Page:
Media still pandering to the Cameron-Coulson line
Posted on 6 January 2011 | 10:01am
Longer than usual blog today, most of it not written by me. You’ll have to wait a bit for the point, but with thanks to the Labour Party’s media monitoring department, I want to begin with an account of what appeared on the main news programmes this morning.
1. The US enquiry into the Gulf of Mexico oil spill has blamed cost cutting & management failures by BP & other companies & warns that similar disaster cld happen in the future.
2. Concerns about how Britain wld respond to a major oil spill in the North Sea have been raised by a rpt by MPs
3. The chief executive of NI water Laurence McKenzie has confirmed he is standing down
4. New research has suggested that average pay rises will be below the level of inflation
5. An FOI request by Today has shown that a British businessman has been supplying a prison in Arizona with three drugs used in executions by lethal injection
6. New figures show that one in ten secondary schools in England has become an Academy
7. Shelter says there has been a sharp rise in the number of people using credit cards to pay their mortgage or rent
8. England’s cricketers are in a commanding postn on the fourth day of the final Ashes test in Sydney
1. The flu outbreak – have children been put at risk unnecessarily?
2. The BP oil spill in the Gulf of Mexico was a result of systemic management failures & cld happen again according to a rpt from US presidential panel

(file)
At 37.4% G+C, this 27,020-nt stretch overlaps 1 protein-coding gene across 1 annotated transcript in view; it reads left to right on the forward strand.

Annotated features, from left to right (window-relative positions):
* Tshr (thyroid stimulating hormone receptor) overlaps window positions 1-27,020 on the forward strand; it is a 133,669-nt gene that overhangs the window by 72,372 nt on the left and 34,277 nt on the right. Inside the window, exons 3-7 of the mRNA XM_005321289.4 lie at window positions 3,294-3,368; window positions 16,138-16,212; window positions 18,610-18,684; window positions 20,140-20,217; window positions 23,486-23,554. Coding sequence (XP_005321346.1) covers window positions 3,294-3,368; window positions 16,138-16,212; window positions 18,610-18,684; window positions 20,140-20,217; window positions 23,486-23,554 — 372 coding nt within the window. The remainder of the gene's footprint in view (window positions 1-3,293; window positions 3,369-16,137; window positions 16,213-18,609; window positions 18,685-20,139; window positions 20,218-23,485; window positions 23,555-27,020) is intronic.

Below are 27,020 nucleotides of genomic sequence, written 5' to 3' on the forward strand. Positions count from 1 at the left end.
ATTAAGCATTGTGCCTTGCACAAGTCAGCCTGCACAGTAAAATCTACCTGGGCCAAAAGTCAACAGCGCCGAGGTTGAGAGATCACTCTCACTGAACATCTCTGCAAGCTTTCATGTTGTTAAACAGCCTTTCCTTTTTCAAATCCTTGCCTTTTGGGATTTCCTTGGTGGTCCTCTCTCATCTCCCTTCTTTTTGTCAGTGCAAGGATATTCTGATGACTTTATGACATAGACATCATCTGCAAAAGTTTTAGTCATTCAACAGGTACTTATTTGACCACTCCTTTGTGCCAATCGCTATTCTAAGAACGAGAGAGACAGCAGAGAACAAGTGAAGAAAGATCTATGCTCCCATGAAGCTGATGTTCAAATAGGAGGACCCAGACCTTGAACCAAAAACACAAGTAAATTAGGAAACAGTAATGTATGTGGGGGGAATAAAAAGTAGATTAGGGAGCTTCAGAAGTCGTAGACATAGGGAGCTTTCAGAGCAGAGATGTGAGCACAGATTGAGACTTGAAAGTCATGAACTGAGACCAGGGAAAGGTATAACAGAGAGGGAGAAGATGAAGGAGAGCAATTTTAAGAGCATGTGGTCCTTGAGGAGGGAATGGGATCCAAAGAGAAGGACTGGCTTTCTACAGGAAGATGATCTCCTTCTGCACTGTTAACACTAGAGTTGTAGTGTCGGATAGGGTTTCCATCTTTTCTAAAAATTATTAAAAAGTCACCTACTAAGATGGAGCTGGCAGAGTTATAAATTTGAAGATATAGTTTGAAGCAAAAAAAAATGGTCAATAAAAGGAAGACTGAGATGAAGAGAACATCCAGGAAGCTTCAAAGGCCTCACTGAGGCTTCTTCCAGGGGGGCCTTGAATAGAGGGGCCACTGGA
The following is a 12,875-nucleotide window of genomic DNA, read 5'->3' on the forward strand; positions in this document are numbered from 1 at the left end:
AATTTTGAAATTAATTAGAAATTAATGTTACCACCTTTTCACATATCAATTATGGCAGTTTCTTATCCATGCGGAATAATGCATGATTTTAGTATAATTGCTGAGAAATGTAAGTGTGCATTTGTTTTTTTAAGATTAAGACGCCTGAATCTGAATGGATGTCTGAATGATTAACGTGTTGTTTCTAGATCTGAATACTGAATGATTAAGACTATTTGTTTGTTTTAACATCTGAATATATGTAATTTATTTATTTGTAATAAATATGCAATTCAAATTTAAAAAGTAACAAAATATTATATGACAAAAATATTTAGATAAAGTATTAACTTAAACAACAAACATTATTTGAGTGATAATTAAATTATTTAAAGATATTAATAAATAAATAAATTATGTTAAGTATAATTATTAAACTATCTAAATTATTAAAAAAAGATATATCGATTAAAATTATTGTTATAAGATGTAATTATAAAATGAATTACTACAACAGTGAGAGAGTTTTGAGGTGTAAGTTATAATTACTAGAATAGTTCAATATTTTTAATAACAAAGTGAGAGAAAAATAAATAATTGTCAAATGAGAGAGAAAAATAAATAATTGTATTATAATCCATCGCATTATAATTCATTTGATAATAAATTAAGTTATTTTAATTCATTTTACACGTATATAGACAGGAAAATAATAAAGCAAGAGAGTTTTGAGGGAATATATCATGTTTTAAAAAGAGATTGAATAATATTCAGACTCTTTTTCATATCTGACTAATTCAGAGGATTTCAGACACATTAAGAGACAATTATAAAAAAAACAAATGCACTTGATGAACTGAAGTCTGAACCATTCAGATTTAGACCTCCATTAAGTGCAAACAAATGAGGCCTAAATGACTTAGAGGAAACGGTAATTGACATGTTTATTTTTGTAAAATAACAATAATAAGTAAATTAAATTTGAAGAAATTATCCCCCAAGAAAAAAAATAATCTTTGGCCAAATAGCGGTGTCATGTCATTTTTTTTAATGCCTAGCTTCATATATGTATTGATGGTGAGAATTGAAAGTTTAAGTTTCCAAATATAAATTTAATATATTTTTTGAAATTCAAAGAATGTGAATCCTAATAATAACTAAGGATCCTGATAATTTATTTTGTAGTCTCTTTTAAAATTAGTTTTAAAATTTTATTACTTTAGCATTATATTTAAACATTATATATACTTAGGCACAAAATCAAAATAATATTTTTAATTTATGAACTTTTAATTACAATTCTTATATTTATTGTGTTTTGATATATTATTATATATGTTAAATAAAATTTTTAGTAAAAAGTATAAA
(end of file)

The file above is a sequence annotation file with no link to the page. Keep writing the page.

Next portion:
3. It’s been confirmed the chief exec of NI water has resigned after thousands of homes were left without water over Xmas
4. Beckham cld be just days away from joining Tottenham Hotspur
5. Eastenders star Samantha Womack has quit the programme
6. Number of people resorting to using a credit card to pay their mortgage or rent has soared by 50% in a yr
1. A damning rpt in to the BP oil spill – a presidential commission blames cost cutting & bad management
2. Flu fears, new figures to reveal the extent of the outbreak amid warnings some doctors are running out of vaccine
3. The chief exec of NI Water has resigned
4. It’s claimed nearly 29,000 prison inmates including 6,000 who are serving sentences for violence will be given the right to vote under govt plans
5. Thunder storms are hampering relief efforts in the flooded areas of North East Australia
6. Michael Jackson’s bodyguard has described the scene of the singer’s death to an LA court
7. EM is insisting his party is not solely to blame for the country’s current debt burden following it’s time in govt
8. A doctor who warned parents the MMR job cld cause autism has been accused of fraud
9. The tribunal for three Pakistani cricketers accused of spot fixing is due to begin today
10. New research suggests millions of people are having to use a credit card to keep up with their rent or mortgage repayments
11. Passengers onboard a Turkish Airlines flight have overpowered a wld be hijacker as the plane landed at Istanbul
12. A man who almost became a victim of car crime had a lucky escape when a real life superhero stepped in to help
You can see how much easier it is to read the news than see and/or listen to it. I was out on the bike as it happens.
But, if I may revert to one of the themes I pursued during the election … if Labour were the Tories, and the Tories Labour, I think there might have been some change to the running order.
Yesterday it emerged that the News of the World news editor had been suspended over phone-hacking allegations. This would appear to blow a significant hole in News Corp’s continued claims that the phone-hacking was all the work of a lone rogue reporter and a private detective. According to the Financial Times ‘Downing Street said Andy Coulson had nothing further to say on the matter.’